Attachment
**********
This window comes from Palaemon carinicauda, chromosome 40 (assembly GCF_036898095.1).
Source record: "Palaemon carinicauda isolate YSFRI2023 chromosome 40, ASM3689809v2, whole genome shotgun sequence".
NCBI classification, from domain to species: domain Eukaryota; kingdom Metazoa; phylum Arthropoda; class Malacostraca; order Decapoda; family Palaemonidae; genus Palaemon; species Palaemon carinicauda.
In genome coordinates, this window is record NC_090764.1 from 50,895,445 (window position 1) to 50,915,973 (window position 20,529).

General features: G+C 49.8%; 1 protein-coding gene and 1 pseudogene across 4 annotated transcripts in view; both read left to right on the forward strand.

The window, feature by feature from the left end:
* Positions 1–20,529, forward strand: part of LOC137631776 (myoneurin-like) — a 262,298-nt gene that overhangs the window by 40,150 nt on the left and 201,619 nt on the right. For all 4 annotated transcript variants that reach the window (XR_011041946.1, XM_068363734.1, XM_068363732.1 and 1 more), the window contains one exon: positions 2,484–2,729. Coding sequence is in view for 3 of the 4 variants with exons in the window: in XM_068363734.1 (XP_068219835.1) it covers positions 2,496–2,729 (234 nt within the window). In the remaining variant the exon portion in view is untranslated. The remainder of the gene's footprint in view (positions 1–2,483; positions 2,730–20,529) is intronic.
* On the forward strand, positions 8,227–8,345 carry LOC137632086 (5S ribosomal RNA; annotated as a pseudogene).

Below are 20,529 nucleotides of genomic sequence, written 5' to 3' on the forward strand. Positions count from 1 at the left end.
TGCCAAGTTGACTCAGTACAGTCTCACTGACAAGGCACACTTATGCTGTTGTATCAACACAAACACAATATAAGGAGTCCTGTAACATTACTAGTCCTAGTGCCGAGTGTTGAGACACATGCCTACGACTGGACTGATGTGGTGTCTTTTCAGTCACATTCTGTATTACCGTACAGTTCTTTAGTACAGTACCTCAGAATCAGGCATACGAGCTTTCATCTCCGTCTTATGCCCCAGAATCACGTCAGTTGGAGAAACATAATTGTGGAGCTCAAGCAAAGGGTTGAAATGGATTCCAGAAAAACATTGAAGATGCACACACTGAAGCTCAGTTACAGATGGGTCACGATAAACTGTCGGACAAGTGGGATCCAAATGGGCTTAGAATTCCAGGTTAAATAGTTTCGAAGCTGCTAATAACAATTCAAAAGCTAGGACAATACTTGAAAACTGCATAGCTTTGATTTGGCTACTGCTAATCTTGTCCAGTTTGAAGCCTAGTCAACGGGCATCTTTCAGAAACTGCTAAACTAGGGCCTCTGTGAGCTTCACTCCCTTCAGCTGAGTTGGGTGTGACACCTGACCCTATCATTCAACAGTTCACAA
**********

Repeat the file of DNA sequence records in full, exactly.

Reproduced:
This window comes from Palaemon carinicauda, chromosome 40 (assembly GCF_036898095.1).
Source record: "Palaemon carinicauda isolate YSFRI2023 chromosome 40, ASM3689809v2, whole genome shotgun sequence".
NCBI classification, from domain to species: domain Eukaryota; kingdom Metazoa; phylum Arthropoda; class Malacostraca; order Decapoda; family Palaemonidae; genus Palaemon; species Palaemon carinicauda.
In genome coordinates, this window is record NC_090764.1 from 50,895,445 (window position 1) to 50,915,973 (window position 20,529).

General features: G+C 49.8%; 1 protein-coding gene and 1 pseudogene across 4 annotated transcripts in view; both read left to right on the forward strand.

The window, feature by feature from the left end:
* Positions 1–20,529, forward strand: part of LOC137631776 (myoneurin-like) — a 262,298-nt gene that overhangs the window by 40,150 nt on the left and 201,619 nt on the right. For all 4 annotated transcript variants that reach the window (XR_011041946.1, XM_068363734.1, XM_068363732.1 and 1 more), the window contains one exon: positions 2,484–2,729. Coding sequence is in view for 3 of the 4 variants with exons in the window: in XM_068363734.1 (XP_068219835.1) it covers positions 2,496–2,729 (234 nt within the window). In the remaining variant the exon portion in view is untranslated. The remainder of the gene's footprint in view (positions 1–2,483; positions 2,730–20,529) is intronic.
* On the forward strand, positions 8,227–8,345 carry LOC137632086 (5S ribosomal RNA; annotated as a pseudogene).

Below are 20,529 nucleotides of genomic sequence, written 5' to 3' on the forward strand. Positions count from 1 at the left end.
TGCCAAGTTGACTCAGTACAGTCTCACTGACAAGGCACACTTATGCTGTTGTATCAACACAAACACAATATAAGGAGTCCTGTAACATTACTAGTCCTAGTGCCGAGTGTTGAGACACATGCCTACGACTGGACTGATGTGGTGTCTTTTCAGTCACATTCTGTATTACCGTACAGTTCTTTAGTACAGTACCTCAGAATCAGGCATACGAGCTTTCATCTCCGTCTTATGCCCCAGAATCACGTCAGTTGGAGAAACATAATTGTGGAGCTCAAGCAAAGGGTTGAAATGGATTCCAGAAAAACATTGAAGATGCACACACTGAAGCTCAGTTACAGATGGGTCACGATAAACTGTCGGACAAGTGGGATCCAAATGGGCTTAGAATTCCAGGTTAAATAGTTTCGAAGCTGCTAATAACAATTCAAAAGCTAGGACAATACTTGAAAACTGCATAGCTTTGATTTGGCTACTGCTAATCTTGTCCAGTTTGAAGCCTAGTCAACGGGCATCTTTCAGAAACTGCTAAACTAGGGCCTCTGTGAGCTTCACTCCCTTCAGCTGAGTTGGGTGTGACACCTGACCCTATCATTCAACAGTTCACAA